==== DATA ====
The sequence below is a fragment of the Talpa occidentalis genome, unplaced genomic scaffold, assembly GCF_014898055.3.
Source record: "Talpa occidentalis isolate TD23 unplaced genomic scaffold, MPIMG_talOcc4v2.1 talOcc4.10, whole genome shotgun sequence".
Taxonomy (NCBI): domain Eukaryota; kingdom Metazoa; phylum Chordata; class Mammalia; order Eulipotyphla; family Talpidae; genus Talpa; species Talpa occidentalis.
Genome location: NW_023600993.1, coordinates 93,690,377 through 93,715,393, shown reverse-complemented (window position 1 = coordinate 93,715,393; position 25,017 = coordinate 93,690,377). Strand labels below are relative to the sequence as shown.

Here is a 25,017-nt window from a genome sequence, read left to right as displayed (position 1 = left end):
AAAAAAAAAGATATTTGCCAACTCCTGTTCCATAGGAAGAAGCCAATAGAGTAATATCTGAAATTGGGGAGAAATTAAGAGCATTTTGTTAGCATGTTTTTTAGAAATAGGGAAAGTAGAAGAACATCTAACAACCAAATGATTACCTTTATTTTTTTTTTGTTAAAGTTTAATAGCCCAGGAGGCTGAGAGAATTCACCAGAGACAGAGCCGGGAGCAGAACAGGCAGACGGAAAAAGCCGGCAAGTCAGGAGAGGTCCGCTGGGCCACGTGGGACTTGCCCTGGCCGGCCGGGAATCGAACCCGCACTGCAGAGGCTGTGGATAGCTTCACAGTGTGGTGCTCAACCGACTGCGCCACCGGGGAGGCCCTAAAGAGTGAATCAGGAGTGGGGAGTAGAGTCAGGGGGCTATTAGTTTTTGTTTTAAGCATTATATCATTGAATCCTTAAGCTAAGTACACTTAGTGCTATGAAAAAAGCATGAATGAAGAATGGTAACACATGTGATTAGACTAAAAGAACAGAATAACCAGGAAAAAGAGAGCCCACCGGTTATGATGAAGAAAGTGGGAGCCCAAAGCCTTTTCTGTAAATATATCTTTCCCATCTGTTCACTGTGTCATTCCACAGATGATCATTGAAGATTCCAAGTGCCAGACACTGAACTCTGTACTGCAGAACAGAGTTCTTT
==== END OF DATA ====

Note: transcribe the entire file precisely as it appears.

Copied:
The sequence below is a fragment of the Talpa occidentalis genome, unplaced genomic scaffold, assembly GCF_014898055.3.
Source record: "Talpa occidentalis isolate TD23 unplaced genomic scaffold, MPIMG_talOcc4v2.1 talOcc4.10, whole genome shotgun sequence".
Taxonomy (NCBI): domain Eukaryota; kingdom Metazoa; phylum Chordata; class Mammalia; order Eulipotyphla; family Talpidae; genus Talpa; species Talpa occidentalis.
Genome location: NW_023600993.1, coordinates 93,690,377 through 93,715,393, shown reverse-complemented (window position 1 = coordinate 93,715,393; position 25,017 = coordinate 93,690,377). Strand labels below are relative to the sequence as shown.

Here is a 25,017-nt window from a genome sequence, read left to right as displayed (position 1 = left end):
AAAAAAAAAGATATTTGCCAACTCCTGTTCCATAGGAAGAAGCCAATAGAGTAATATCTGAAATTGGGGAGAAATTAAGAGCATTTTGTTAGCATGTTTTTTAGAAATAGGGAAAGTAGAAGAACATCTAACAACCAAATGATTACCTTTATTTTTTTTTTGTTAAAGTTTAATAGCCCAGGAGGCTGAGAGAATTCACCAGAGACAGAGCCGGGAGCAGAACAGGCAGACGGAAAAAGCCGGCAAGTCAGGAGAGGTCCGCTGGGCCACGTGGGACTTGCCCTGGCCGGCCGGGAATCGAACCCGCACTGCAGAGGCTGTGGATAGCTTCACAGTGTGGTGCTCAACCGACTGCGCCACCGGGGAGGCCCTAAAGAGTGAATCAGGAGTGGGGAGTAGAGTCAGGGGGCTATTAGTTTTTGTTTTAAGCATTATATCATTGAATCCTTAAGCTAAGTACACTTAGTGCTATGAAAAAAGCATGAATGAAGAATGGTAACACATGTGATTAGACTAAAAGAACAGAATAACCAGGAAAAAGAGAGCCCACCGGTTATGATGAAGAAAGTGGGAGCCCAAAGCCTTTTCTGTAAATATATCTTTCCCATCTGTTCACTGTGTCATTCCACAGATGATCATTGAAGATTCCAAGTGCCAGACACTGAACTCTGTACTGCAGAACAGAGTTCTTT